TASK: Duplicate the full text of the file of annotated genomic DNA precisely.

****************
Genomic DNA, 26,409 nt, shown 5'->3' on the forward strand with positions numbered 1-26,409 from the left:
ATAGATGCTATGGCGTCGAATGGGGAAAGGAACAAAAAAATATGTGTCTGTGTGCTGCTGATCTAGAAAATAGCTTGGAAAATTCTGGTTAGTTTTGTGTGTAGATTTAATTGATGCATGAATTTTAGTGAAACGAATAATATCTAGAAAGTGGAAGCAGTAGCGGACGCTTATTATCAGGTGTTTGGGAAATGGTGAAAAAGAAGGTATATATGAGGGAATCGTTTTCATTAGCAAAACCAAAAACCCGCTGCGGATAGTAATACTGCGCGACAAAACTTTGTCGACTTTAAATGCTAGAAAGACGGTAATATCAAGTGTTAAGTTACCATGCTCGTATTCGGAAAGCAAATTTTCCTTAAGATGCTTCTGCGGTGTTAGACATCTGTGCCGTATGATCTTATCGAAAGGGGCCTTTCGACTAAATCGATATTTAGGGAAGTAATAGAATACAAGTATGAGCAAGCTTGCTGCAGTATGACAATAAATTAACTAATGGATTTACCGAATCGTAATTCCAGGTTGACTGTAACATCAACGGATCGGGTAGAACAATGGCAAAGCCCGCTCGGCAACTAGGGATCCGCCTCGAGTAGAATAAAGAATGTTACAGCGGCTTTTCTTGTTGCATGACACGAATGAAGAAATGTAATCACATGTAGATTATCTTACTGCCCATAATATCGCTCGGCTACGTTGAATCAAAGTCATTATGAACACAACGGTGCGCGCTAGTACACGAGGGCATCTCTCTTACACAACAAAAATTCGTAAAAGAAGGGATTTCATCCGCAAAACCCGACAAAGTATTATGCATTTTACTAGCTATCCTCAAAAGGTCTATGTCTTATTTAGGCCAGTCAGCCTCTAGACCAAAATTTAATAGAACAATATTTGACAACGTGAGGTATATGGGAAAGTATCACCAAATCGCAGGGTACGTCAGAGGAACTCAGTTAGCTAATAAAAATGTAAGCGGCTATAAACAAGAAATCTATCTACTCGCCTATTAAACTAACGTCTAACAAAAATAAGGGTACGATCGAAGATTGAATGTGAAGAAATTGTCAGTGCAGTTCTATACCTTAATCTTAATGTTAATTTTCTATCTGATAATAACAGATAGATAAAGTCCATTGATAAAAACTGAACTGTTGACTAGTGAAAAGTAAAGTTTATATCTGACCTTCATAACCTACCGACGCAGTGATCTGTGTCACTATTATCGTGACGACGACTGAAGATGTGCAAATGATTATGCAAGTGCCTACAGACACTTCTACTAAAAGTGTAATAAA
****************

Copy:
Genomic DNA, 26,409 nt, shown 5'->3' on the forward strand with positions numbered 1-26,409 from the left:
ATAGATGCTATGGCGTCGAATGGGGAAAGGAACAAAAAAATATGTGTCTGTGTGCTGCTGATCTAGAAAATAGCTTGGAAAATTCTGGTTAGTTTTGTGTGTAGATTTAATTGATGCATGAATTTTAGTGAAACGAATAATATCTAGAAAGTGGAAGCAGTAGCGGACGCTTATTATCAGGTGTTTGGGAAATGGTGAAAAAGAAGGTATATATGAGGGAATCGTTTTCATTAGCAAAACCAAAAACCCGCTGCGGATAGTAATACTGCGCGACAAAACTTTGTCGACTTTAAATGCTAGAAAGACGGTAATATCAAGTGTTAAGTTACCATGCTCGTATTCGGAAAGCAAATTTTCCTTAAGATGCTTCTGCGGTGTTAGACATCTGTGCCGTATGATCTTATCGAAAGGGGCCTTTCGACTAAATCGATATTTAGGGAAGTAATAGAATACAAGTATGAGCAAGCTTGCTGCAGTATGACAATAAATTAACTAATGGATTTACCGAATCGTAATTCCAGGTTGACTGTAACATCAACGGATCGGGTAGAACAATGGCAAAGCCCGCTCGGCAACTAGGGATCCGCCTCGAGTAGAATAAAGAATGTTACAGCGGCTTTTCTTGTTGCATGACACGAATGAAGAAATGTAATCACATGTAGATTATCTTACTGCCCATAATATCGCTCGGCTACGTTGAATCAAAGTCATTATGAACACAACGGTGCGCGCTAGTACACGAGGGCATCTCTCTTACACAACAAAAATTCGTAAAAGAAGGGATTTCATCCGCAAAACCCGACAAAGTATTATGCATTTTACTAGCTATCCTCAAAAGGTCTATGTCTTATTTAGGCCAGTCAGCCTCTAGACCAAAATTTAATAGAACAATATTTGACAACGTGAGGTATATGGGAAAGTATCACCAAATCGCAGGGTACGTCAGAGGAACTCAGTTAGCTAATAAAAATGTAAGCGGCTATAAACAAGAAATCTATCTACTCGCCTATTAAACTAACGTCTAACAAAAATAAGGGTACGATCGAAGATTGAATGTGAAGAAATTGTCAGTGCAGTTCTATACCTTAATCTTAATGTTAATTTTCTATCTGATAATAACAGATAGATAAAGTCCATTGATAAAAACTGAACTGTTGACTAGTGAAAAGTAAAGTTTATATCTGACCTTCATAACCTACCGACGCAGTGATCTGTGTCACTATTATCGTGACGACGACTGAAGATGTGCAAATGATTATGCAAGTGCCTACAGACACTTCTACTAAAAGTGTAATAAA